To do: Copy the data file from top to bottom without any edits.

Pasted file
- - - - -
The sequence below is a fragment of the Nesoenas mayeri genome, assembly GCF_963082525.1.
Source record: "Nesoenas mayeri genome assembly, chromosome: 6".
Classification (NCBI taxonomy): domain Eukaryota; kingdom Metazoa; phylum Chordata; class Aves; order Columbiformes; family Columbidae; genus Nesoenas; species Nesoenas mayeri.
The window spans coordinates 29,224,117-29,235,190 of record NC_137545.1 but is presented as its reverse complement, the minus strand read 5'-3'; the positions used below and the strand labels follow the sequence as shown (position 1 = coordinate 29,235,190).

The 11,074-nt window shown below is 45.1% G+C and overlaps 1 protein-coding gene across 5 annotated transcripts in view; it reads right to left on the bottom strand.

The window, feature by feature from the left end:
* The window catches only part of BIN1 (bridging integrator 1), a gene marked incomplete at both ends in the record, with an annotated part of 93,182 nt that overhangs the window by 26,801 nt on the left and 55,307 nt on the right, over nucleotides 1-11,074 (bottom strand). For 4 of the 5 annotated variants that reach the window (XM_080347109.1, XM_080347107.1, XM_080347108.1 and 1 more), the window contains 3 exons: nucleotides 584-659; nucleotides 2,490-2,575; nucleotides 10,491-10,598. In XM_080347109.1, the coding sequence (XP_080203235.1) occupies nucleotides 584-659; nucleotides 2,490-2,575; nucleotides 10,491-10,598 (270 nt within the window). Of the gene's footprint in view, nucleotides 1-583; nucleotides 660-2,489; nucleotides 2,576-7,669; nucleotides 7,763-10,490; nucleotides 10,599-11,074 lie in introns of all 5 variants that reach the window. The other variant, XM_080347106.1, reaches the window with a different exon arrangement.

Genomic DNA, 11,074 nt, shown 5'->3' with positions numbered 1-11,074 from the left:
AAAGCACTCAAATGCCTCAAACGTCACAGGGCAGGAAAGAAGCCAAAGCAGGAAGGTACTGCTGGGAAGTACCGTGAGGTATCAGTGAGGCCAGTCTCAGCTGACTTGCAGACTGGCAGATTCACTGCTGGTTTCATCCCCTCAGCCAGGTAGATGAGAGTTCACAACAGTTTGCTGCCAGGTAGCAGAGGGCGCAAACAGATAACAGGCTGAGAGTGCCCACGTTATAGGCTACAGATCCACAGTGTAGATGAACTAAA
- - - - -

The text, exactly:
The sequence below is a fragment of the Nesoenas mayeri genome, assembly GCF_963082525.1.
Source record: "Nesoenas mayeri genome assembly, chromosome: 6".
Classification (NCBI taxonomy): domain Eukaryota; kingdom Metazoa; phylum Chordata; class Aves; order Columbiformes; family Columbidae; genus Nesoenas; species Nesoenas mayeri.
The window spans coordinates 29,224,117-29,235,190 of record NC_137545.1 but is presented as its reverse complement, the minus strand read 5'-3'; the positions used below and the strand labels follow the sequence as shown (position 1 = coordinate 29,235,190).

The 11,074-nt window shown below is 45.1% G+C and overlaps 1 protein-coding gene across 5 annotated transcripts in view; it reads right to left on the bottom strand.

The window, feature by feature from the left end:
* The window catches only part of BIN1 (bridging integrator 1), a gene marked incomplete at both ends in the record, with an annotated part of 93,182 nt that overhangs the window by 26,801 nt on the left and 55,307 nt on the right, over nucleotides 1-11,074 (bottom strand). For 4 of the 5 annotated variants that reach the window (XM_080347109.1, XM_080347107.1, XM_080347108.1 and 1 more), the window contains 3 exons: nucleotides 584-659; nucleotides 2,490-2,575; nucleotides 10,491-10,598. In XM_080347109.1, the coding sequence (XP_080203235.1) occupies nucleotides 584-659; nucleotides 2,490-2,575; nucleotides 10,491-10,598 (270 nt within the window). Of the gene's footprint in view, nucleotides 1-583; nucleotides 660-2,489; nucleotides 2,576-7,669; nucleotides 7,763-10,490; nucleotides 10,599-11,074 lie in introns of all 5 variants that reach the window. The other variant, XM_080347106.1, reaches the window with a different exon arrangement.

Genomic DNA, 11,074 nt, shown 5'->3' with positions numbered 1-11,074 from the left:
AAAGCACTCAAATGCCTCAAACGTCACAGGGCAGGAAAGAAGCCAAAGCAGGAAGGTACTGCTGGGAAGTACCGTGAGGTATCAGTGAGGCCAGTCTCAGCTGACTTGCAGACTGGCAGATTCACTGCTGGTTTCATCCCCTCAGCCAGGTAGATGAGAGTTCACAACAGTTTGCTGCCAGGTAGCAGAGGGCGCAAACAGATAACAGGCTGAGAGTGCCCACGTTATAGGCTACAGATCCACAGTGTAGATGAACTAAA